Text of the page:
Continuous Cleansing: The Doctrinal Defense of Unity-In-Diversity

By Mike Willis

In the last twenty years, the cause of Christ has been undermined by a false unity-in-diversity movement which extends fellowship to those who persist in disobedience to the will of God. Fellowship is extended to those who use mechanical instruments of music in worship, teach premillennialism, change the organization of the church in the sponsoring church arrangement and pervert the work of the church by having it involved in recreation and in financial support of human institutions (colleges, hospitals, and orphan homes), and teach false doctrine on divorce and remarriage and are involved in unscriptural marriages.

This movement generally has been tied to the names of Carl Ketcherside, Leroy Garrett and R.L. Kilpatrick. Among our liberal brethren, a sizable element has moved into the unity-in-diversity movement under the leadership of Rubel Shelly, Marvin Phillips, Calvin Warpula, and many others. The movement has also affected faithful brethren through the influence of Ed Fudge, Arnold Hardin, Bruce Edwards, and several others. These brethren have justified fellowship with those involved in what is admitted to be sin by several doctrinal positions. Ed Fudge and Arnold Hardin justified their fellowship with those involved in sin with their Calvinist doctrine of the imputation of the perfect obedience of Christ to the Christian. Many who reject this Calvinist doctrine but support unity-in-diversity justify fellowshipping those who participate in what is admitted to be sin with a doctrine known as “continuous cleansing.”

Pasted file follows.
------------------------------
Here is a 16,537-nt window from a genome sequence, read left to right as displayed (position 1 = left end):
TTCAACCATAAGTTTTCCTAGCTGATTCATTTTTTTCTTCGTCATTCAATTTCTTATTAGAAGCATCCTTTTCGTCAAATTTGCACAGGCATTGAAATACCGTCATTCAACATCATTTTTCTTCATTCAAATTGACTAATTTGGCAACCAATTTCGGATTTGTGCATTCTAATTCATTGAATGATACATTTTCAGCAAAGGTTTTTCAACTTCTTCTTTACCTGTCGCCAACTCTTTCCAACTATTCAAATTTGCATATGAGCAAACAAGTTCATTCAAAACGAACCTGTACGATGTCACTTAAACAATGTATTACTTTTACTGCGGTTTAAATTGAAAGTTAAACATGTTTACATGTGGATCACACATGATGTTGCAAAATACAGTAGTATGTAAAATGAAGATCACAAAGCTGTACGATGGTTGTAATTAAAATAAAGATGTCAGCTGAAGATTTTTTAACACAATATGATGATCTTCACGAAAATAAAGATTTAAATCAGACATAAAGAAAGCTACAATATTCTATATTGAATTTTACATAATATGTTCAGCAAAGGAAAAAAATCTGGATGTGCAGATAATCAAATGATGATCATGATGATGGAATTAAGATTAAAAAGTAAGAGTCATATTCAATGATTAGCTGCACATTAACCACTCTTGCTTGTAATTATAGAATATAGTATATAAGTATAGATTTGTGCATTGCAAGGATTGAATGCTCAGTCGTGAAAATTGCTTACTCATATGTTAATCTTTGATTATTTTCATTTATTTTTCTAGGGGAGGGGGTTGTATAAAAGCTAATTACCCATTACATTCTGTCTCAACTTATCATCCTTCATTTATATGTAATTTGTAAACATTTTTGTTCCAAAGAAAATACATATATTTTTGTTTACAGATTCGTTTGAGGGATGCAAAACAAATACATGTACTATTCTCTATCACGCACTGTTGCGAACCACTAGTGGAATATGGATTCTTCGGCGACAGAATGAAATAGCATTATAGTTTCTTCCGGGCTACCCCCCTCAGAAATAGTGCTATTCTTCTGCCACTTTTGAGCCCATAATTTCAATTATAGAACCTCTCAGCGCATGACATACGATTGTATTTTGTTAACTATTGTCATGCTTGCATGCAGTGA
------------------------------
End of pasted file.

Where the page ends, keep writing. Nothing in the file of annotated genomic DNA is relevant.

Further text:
Statement of the Doctrine

The doctrine of continuous cleansing has never been formally defined, to my knowledge. However, it may be summarized as follows. According to this doctrine, the blood of Christ cleanses an individual “even as he sins.” The sins of a Christian, committed in sincerity, ignorance, piety, weakness of the flesh or anything else besides highhanded rebellion are forgiven by Christ without the recognition of those things as sinful or the repudiation and cessation of the practice. In other words, there is continuous forgiveness for continuous sins as long as they fall into certain categories as defined by various interpreters.

The argument goes something like this: Are you saved? Is it possible that you may be committing a sin of which you are presently unaware? If you are saved even though you are committing a sin of which you are unaware, is it not possible that members of the Christian Church who are unaware that using mechanical instruments of music in worship is sinful are also saved? If both are going to be saved in heaven, shouldn’t they fellowship each other on earth?

The assumption behind this argument to justify broadening the base of fellowship is that a person can be saved while continuing in the practice of his sin so long as he is good, honest and sincere. He is said to be saved because the blood of Christ continuously cleanses him of the sins he Continues to practice when he prays for God to forgive him of his sins.

Reply to the Assumption

The Bible teaches that one cannot be forgiven of sin without ceasing the sinful practice. There are a number of lines of evidence which show this: